Faculty Profile

Assistant Professor

Research Topics

A comparative study about mutual understanding in the modern Japan-China relationship, and the Second Sino-Japanese War - A study of political symbols and memories

Research Introduction and Message

   It is often said that "Japan and China are neighbors separated only by a narrow strip of water," but the relationship between Japan and China in modern days has been marked by many twists and turns, and continues to be a mixture of collaborations and confrontations.

   In East Asia, both Japan and China have a strong presence; so much so that it is impossible to talk about international politics in East Asia without mentioning the relationship between the two countries. However, after the collapse of the Cold War regime, while Japan and China deepened their ties mainly because of globalization, historical problems involving the two countries were reinstated and became more evident. This is now the primary uncertainty in East Asia. Based on the facts above, I took up a historical problem that is still an issue between the two parties - the Sino-Japanese War - to study how each of them still perceives the war.
   The so-called war perspective, or how the Sino-Japanese War is perceived, is a part of the national memory of postwar Japan and China, and this is why it causes so much animosity between the citizens of both nations today. Moreover, it also affects the relationship between the two countries. So when, and how, did Japan and China's war perspectives start to form? Further, what kind of statements contributed to the perception of war that penetrated the minds of citizens, and spread through their societies? I raised these questions out of a personal awareness of the problems, and if clarifying these matters contributes to the development of a mutual understanding between Japan and China, nothing will make me happier.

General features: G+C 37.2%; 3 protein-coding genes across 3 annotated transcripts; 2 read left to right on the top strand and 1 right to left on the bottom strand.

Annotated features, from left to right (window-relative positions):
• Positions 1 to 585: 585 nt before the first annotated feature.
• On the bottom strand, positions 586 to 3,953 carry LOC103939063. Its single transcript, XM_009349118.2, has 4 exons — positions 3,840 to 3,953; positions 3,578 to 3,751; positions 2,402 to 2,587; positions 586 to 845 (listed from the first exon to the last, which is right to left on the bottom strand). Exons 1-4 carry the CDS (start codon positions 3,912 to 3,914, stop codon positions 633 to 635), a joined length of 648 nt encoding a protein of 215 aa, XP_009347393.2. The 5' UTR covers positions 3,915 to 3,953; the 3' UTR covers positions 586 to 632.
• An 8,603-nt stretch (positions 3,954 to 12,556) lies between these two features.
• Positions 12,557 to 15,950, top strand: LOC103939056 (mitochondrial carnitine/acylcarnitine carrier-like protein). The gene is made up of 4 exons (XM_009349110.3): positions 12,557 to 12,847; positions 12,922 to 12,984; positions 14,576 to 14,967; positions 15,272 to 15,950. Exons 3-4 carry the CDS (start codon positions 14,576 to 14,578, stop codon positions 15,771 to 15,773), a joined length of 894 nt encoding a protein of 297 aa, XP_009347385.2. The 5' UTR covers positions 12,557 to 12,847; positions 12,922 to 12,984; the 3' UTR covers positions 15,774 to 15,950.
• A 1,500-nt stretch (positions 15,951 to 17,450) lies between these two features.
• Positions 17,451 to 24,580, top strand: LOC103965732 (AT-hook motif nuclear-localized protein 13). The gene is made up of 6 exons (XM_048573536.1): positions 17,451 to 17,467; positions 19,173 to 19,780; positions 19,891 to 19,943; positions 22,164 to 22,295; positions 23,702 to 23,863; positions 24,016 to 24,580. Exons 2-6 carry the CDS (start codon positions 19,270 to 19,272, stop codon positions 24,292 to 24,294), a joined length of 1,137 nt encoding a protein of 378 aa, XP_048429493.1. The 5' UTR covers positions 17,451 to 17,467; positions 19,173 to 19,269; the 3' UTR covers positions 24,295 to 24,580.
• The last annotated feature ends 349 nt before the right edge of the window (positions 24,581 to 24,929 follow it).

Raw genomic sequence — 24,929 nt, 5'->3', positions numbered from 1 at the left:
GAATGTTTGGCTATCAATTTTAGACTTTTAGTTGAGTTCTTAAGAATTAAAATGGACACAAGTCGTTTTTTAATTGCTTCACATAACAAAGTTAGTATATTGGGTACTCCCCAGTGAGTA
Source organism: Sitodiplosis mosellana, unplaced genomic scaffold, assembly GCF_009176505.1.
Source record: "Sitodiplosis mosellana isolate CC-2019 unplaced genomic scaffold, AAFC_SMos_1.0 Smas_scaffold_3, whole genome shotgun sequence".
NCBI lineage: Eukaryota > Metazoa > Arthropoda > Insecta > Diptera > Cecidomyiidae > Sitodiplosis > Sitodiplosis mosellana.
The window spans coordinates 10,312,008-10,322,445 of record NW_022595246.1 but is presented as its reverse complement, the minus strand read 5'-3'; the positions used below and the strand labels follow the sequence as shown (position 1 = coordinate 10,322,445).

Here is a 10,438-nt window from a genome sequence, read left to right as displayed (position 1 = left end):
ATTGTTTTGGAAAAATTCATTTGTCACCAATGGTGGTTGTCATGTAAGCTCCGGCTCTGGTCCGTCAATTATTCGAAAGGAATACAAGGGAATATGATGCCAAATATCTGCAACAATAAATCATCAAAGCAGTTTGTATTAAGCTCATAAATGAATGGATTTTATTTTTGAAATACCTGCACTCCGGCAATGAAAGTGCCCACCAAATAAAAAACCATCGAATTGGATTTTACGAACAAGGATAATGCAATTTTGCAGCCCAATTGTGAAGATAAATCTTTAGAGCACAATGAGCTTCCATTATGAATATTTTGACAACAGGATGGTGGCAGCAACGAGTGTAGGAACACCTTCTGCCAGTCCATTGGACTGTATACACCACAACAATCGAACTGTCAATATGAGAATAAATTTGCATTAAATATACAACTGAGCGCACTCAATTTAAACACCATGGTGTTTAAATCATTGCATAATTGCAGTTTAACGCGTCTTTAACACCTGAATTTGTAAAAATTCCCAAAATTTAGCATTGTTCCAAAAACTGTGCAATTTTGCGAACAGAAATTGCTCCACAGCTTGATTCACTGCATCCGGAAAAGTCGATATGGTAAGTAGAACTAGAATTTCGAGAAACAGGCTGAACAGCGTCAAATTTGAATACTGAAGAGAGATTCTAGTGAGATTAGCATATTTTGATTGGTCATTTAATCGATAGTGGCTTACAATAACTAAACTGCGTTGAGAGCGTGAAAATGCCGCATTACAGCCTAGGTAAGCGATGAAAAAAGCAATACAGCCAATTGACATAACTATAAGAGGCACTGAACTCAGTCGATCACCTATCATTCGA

Another topic that I am interested in is the study of political symbols and memories. Political symbols, such as memorial days, have played an important role in the formation of modern nation-states. By analyzing these political symbols, I would like to consider how national memories were built from collective remembrances, and maintained as such through the years. I wonder if this subject can not only be related to the study of war perception, but also be valuable in future to a certain kind of inter-nation cooperative body, whose existence is to be expected in a world that gets globalized even further every day. Although I do not refute the nation-states framework, I do believe, however, that we should know that there are limits to the nation-states and the foundations that support them.
   My research is mainly based on a historical approach, but since my interests lie in historical problems and current East Asia international relations, I am looking forward to discussions with many specialists from different areas.

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